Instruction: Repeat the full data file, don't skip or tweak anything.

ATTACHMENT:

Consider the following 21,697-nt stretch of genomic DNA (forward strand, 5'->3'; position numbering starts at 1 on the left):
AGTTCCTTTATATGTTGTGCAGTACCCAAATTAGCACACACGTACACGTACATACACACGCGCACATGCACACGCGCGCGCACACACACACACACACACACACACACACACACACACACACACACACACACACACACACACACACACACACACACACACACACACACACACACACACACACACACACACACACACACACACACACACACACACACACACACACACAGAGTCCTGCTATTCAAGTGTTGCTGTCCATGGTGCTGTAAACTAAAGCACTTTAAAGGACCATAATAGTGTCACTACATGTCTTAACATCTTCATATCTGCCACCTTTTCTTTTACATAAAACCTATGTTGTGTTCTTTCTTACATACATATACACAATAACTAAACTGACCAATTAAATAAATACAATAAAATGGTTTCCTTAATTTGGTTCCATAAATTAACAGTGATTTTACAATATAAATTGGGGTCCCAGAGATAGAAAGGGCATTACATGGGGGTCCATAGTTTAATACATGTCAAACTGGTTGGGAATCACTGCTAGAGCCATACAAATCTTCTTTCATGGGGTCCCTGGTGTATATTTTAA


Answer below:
Consider the following 21,697-nt stretch of genomic DNA (forward strand, 5'->3'; position numbering starts at 1 on the left):
AGTTCCTTTATATGTTGTGCAGTACCCAAATTAGCACACACGTACACGTACATACACACGCGCACATGCACACGCGCGCGCACACACACACACACACACACACACACACACACACACACACACACACACACACACACACACACACACACACACACACACACACACACACACACACACACACACACACACACACACACACACACACACACACACACACACACACACAGAGTCCTGCTATTCAAGTGTTGCTGTCCATGGTGCTGTAAACTAAAGCACTTTAAAGGACCATAATAGTGTCACTACATGTCTTAACATCTTCATATCTGCCACCTTTTCTTTTACATAAAACCTATGTTGTGTTCTTTCTTACATACATATACACAATAACTAAACTGACCAATTAAATAAATACAATAAAATGGTTTCCTTAATTTGGTTCCATAAATTAACAGTGATTTTACAATATAAATTGGGGTCCCAGAGATAGAAAGGGCATTACATGGGGGTCCATAGTTTAATACATGTCAAACTGGTTGGGAATCACTGCTAGAGCCATACAAATCTTCTTTCATGGGGTCCCTGGTGTATATTTTAA